Protecting Your Deposit On Your Accommodation

Your Deposit

This is supposed to be a lengthy article but if you would like the abridged version it can be summarised as this: don’t break stuff. Follow this rule and you’ll probably be fine. But seriously, this is more or less the best advice we can give – just don’t give your landlord or university any reasons to take your deposit. Be respectful to your living environment and you should, generally, be all right.

Your immediate surroundings in your accommodation are your stuff! For the year, at least, so it’s a good idea not to break it. And that’s a Coursefindr life lesson (patent pending) – don’t break your own stuff.

Sometimes, though, your landlord will try to get their hands on your deposit whether you’ve done anything wrong or not. In this case, there’s a few precautions you can take to try to ensure that you don’t lose your hard-earned cash. First and foremost, take pictures of your room before you move in, and make sure to email them to your landlord as soon as possible. In this case, you can make sure that any damage or wearing to the room that was already there won’t end up being put on you in a year’s time.

In the same way, try to document everything that’s even slightly broken in your entire residence before you begin living there. That includes kitchen equipment, furniture, electrical equipment – anything that isn’t yours from when you’ve moved in. It’s not enough to just document it, though – try to get an email from your landlord acknowledging that all of these things have happened before you moved in. If it comes to it (which is unlikely, not every landlord is a robber, and it’s not a good idea to assume your landlord is) you can call on the exchange as proof that the damage wasn’t you. Perhaps even send the list, which we shall name the ‘itinerary’, in a dated letter (keep a copy) and keep proof of postage.

If you do break something whilst you’re living somewhere (and it can happen – living somewhere generally means breaking some stuff somewhere down the line), make sure to let your landlord know and see if you can pay for the damage then and there, if it’s likely to be less than the deposit. For one thing, everyone will respect your honesty, and for another it will simply end up costing you less money. Besides, as we said, not every landlord is out to get you and some will just accept it as general wear-and-tear and won’t bother charging you.

Whatever you do, try not to just fix the damage yourself – we don’t care how you worked as a carpenter once for a week or did art at GCSE – you won’t be able to fix it properly and without your landlord noticing. It’s as simple as that, really – it’s just not going to happen; it’s their house and they will notice if you try to cover something up. And then they’ll charge you as much as they can do for trying to trick them – if you want to pay through the nose for damages, there’s no surer way of doing that then trying to do the repairs yourself. No offence, but you’re not as good at DIY as you think you are.

Make sure to read over your contract thoroughly, and check if there’s a ‘wear and tear’ clause somewhere in there. Quite frankly, there should be – if there isn’t then ask your landlord why there isn’t. It takes a fair bit of confidence to approach your landlord about this kind of stuff, we know (you are living in their house, after all) but this stuff matters and you should approach him or her together as a house to discuss this sort of thing. If you’re unlucky and your landlord is out to squeeze as much money out of you as possible, then you should make sure they know you’re not a pushover. And the way to do that is to ask about things like a wear and tear clause. By the by, in case you haven’t realised already this covers smaller damages that anyone could’ve done and aren’t really anyone’s fault. It’s important to have this one, or you could lose your deposit on something painfully trivial if you’re not careful.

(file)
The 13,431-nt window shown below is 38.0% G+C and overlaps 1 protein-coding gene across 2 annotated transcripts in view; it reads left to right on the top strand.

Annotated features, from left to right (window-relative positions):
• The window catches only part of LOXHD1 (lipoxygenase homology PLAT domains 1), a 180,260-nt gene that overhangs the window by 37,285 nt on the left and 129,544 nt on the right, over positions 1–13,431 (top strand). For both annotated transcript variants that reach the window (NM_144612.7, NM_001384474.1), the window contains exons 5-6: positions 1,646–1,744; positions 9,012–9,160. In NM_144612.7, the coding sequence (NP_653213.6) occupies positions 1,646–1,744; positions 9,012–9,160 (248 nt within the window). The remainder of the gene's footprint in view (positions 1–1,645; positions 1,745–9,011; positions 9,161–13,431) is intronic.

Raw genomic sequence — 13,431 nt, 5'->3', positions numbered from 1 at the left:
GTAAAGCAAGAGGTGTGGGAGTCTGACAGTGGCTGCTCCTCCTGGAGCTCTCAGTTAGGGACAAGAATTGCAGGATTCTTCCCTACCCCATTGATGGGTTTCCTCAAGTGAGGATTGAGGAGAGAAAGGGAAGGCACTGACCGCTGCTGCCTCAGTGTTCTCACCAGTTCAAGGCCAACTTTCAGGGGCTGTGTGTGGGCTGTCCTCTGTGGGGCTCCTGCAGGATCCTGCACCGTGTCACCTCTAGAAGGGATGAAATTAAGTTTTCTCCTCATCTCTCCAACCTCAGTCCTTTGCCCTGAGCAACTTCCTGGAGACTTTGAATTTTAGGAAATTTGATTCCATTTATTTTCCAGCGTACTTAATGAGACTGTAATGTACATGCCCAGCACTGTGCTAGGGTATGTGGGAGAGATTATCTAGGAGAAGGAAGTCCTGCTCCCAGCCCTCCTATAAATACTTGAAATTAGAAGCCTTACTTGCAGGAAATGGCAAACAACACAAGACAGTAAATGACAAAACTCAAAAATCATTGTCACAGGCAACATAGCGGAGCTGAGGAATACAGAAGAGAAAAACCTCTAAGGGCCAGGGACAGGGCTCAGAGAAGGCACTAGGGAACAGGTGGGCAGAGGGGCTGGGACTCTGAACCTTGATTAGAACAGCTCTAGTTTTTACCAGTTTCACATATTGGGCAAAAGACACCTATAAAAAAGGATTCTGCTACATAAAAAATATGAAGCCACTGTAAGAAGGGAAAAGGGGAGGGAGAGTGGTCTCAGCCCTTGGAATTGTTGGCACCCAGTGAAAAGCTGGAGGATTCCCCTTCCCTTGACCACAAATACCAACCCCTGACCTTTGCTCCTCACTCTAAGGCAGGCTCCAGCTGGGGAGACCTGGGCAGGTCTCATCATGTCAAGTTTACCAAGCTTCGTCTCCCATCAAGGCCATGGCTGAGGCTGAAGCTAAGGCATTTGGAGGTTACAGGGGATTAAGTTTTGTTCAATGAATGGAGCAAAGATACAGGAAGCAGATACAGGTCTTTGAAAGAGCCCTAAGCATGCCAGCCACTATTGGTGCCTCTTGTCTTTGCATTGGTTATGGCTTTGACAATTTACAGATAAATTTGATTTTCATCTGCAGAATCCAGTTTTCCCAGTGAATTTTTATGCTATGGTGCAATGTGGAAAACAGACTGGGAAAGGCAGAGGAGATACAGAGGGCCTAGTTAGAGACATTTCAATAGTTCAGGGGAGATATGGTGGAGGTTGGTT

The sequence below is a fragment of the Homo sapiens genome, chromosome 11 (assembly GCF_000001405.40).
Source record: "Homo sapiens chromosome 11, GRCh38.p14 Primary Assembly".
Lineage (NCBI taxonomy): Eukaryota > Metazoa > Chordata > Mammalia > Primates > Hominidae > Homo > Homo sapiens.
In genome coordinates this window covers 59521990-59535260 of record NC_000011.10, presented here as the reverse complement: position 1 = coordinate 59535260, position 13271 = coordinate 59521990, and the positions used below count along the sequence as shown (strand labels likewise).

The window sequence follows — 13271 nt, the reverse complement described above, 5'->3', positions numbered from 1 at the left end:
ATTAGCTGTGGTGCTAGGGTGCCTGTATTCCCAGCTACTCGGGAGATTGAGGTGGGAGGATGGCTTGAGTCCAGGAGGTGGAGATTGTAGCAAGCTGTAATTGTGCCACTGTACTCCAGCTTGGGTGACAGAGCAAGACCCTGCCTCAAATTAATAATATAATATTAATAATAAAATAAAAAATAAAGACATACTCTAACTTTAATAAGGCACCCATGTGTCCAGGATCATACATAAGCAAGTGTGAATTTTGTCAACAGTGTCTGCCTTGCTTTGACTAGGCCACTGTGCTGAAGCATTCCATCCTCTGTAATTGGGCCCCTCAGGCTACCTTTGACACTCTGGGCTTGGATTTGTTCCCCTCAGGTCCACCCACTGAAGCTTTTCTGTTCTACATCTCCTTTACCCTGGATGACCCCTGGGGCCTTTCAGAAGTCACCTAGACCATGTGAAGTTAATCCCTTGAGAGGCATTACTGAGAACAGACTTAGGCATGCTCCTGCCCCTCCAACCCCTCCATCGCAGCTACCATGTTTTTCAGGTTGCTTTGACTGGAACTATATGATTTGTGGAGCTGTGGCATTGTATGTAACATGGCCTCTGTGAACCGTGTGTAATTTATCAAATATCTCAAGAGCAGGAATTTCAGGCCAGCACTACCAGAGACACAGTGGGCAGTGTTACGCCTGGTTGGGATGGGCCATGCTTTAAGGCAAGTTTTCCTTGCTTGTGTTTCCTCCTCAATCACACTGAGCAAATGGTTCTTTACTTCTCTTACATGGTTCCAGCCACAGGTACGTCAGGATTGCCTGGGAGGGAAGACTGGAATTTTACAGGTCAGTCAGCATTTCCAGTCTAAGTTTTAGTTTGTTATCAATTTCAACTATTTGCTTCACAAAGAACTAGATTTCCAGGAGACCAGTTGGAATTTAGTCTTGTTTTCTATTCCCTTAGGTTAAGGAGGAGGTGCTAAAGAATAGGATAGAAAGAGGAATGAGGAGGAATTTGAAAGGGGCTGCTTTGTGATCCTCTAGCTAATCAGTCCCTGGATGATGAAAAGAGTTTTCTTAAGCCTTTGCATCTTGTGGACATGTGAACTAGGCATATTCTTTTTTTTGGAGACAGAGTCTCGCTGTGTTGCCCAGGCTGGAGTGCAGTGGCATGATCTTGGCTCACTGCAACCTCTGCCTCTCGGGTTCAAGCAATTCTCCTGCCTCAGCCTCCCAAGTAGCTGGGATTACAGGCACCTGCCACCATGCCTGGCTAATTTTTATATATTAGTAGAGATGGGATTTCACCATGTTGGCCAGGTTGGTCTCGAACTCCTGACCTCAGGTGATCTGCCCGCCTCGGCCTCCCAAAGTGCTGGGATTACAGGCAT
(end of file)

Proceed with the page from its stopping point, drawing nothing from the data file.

Although, yes, you should make sure your landlord knows you’re not a pushover, you should also endeavour to be respectful and generally friendly to him/her. You’ll get a much better working relationship with them (and it is a working relationship – you’re paying for a service, namely living in their house) if you’re friendly and generally approachable, and it’s a very good idea to not anger the person who decides whether or not you get hot water this week.

If everything does go south, and you end up in the awful situation of having a bad house with a bad landlord and not being able to move out because you’ve signed a year’s contract, then there will be people at your university who should be able to help you out. Often though, landlords will know when they’re being out of line (it is their profession, after all) and will back off a little if you mention taking legal counsel or anything serious along those lines. And just FYI, don’t seek legal counsel – lawyers cost a lot more than student houses and your university will probably be able to help you out a lot more.

So, to summarise, if you want to hang on to your accommodation deposit then be respectful (until you have to be rude), try not to break anything (for your benefit, as well as your landlord’s) and try to make sure there’s a bit of leeway on what counts as ‘breaking something’ (there is a limit, though – a house fire, for example, can never be wear and tear). Do all of this, and you should, generally, be all right. And if that doesn’t work out, talk to the accommodation experts at your university – they probably know a lot more than us. You’re welcome.